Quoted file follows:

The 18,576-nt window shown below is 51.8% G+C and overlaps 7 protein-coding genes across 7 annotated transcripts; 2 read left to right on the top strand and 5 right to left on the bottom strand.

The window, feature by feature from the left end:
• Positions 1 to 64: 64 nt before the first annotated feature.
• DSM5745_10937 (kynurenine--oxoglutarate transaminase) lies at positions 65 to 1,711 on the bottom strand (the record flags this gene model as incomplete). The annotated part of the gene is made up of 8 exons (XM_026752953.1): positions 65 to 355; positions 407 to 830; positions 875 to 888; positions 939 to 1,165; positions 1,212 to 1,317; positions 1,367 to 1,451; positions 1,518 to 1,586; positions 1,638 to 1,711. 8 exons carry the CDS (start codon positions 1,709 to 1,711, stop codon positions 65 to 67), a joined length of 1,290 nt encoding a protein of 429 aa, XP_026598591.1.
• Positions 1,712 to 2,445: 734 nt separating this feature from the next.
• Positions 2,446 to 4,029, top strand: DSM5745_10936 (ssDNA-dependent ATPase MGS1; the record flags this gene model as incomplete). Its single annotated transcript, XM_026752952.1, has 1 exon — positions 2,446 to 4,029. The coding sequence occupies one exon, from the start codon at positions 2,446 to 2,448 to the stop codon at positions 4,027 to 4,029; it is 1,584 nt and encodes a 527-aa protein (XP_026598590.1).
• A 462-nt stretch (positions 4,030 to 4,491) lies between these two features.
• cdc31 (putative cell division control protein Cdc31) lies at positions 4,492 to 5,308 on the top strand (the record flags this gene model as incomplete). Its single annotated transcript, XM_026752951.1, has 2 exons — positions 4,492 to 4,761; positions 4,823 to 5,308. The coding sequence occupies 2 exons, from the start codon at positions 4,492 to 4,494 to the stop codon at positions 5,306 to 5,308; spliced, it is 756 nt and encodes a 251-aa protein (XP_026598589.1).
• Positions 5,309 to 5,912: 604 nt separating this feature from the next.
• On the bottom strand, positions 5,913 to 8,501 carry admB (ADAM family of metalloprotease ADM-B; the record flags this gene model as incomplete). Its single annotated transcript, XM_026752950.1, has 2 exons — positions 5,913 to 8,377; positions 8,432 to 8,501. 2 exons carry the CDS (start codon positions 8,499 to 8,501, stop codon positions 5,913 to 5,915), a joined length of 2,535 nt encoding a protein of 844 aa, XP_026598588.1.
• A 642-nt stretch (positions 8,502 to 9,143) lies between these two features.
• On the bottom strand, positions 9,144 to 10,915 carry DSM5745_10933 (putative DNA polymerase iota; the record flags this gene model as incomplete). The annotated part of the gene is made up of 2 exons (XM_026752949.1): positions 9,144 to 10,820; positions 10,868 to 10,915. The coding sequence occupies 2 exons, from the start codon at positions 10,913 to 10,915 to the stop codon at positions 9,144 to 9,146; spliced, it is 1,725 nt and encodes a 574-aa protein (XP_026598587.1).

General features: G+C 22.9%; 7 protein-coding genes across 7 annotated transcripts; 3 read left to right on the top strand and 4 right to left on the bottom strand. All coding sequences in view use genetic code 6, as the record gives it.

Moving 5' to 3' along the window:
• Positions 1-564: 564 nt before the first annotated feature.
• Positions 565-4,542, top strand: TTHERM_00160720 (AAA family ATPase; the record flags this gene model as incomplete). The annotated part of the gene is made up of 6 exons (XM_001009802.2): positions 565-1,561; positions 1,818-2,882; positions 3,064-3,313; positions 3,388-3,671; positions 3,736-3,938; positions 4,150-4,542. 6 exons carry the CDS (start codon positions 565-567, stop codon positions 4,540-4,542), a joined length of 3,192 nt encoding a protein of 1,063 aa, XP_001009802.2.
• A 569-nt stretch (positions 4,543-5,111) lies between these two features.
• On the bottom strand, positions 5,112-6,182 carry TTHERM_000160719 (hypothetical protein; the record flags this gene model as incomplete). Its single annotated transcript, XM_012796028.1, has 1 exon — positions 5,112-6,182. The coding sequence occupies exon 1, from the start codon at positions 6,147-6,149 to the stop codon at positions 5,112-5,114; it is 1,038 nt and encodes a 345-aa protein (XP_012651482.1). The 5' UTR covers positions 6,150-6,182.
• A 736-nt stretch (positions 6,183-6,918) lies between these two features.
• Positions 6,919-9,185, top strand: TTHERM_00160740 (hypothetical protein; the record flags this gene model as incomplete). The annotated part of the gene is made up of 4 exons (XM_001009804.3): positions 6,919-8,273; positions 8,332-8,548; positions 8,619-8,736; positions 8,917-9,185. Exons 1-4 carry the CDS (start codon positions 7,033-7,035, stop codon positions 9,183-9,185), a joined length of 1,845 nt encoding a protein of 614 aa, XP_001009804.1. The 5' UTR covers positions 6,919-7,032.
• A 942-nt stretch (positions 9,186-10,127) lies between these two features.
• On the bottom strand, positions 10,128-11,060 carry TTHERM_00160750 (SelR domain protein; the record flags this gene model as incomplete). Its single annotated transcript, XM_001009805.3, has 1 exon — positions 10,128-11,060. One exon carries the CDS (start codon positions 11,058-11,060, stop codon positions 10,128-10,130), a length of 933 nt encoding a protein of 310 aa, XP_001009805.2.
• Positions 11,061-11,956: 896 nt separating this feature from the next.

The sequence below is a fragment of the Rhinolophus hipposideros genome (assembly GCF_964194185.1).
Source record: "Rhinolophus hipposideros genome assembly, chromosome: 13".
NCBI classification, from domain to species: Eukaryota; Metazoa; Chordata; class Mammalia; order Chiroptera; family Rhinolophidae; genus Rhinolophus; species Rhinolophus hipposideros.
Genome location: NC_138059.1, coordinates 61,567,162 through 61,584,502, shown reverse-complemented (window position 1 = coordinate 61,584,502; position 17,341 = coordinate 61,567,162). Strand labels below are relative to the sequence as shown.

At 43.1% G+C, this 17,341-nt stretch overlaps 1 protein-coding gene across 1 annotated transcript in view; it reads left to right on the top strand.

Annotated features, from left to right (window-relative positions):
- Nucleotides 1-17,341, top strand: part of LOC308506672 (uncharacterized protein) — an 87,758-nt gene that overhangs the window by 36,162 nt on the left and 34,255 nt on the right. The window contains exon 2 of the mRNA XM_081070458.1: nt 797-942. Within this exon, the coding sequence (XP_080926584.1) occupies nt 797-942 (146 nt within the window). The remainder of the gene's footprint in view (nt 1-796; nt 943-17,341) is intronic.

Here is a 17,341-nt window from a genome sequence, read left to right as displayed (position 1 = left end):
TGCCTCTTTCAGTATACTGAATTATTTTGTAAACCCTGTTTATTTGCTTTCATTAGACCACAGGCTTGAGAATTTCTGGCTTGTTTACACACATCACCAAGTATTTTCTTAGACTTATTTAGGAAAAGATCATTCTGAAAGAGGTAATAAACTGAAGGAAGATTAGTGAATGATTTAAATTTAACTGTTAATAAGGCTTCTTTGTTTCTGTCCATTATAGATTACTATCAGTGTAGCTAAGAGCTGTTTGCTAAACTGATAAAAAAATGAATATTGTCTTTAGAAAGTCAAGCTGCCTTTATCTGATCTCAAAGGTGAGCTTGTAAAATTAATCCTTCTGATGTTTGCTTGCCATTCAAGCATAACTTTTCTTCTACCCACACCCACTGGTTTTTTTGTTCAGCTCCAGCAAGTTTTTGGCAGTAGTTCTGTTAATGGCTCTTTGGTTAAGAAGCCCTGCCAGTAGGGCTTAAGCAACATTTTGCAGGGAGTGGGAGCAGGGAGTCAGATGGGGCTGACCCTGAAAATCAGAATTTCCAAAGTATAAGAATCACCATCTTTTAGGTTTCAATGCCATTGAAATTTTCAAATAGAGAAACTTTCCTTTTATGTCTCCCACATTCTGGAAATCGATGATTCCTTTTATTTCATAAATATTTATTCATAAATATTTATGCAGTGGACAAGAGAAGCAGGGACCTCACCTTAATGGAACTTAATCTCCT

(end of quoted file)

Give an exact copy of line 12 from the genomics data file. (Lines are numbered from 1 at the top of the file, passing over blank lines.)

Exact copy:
• On the bottom strand, positions 9,144 to 10,915 carry DSM5745_10933 (putative DNA polymerase iota; the record flags this gene model as incomplete). The annotated part of the gene is made up of 2 exons (XM_026752949.1): positions 9,144 to 10,820; positions 10,868 to 10,915. The coding sequence occupies 2 exons, from the start codon at positions 10,913 to 10,915 to the stop codon at positions 9,144 to 9,146; spliced, it is 1,725 nt and encodes a 574-aa protein (XP_026598587.1).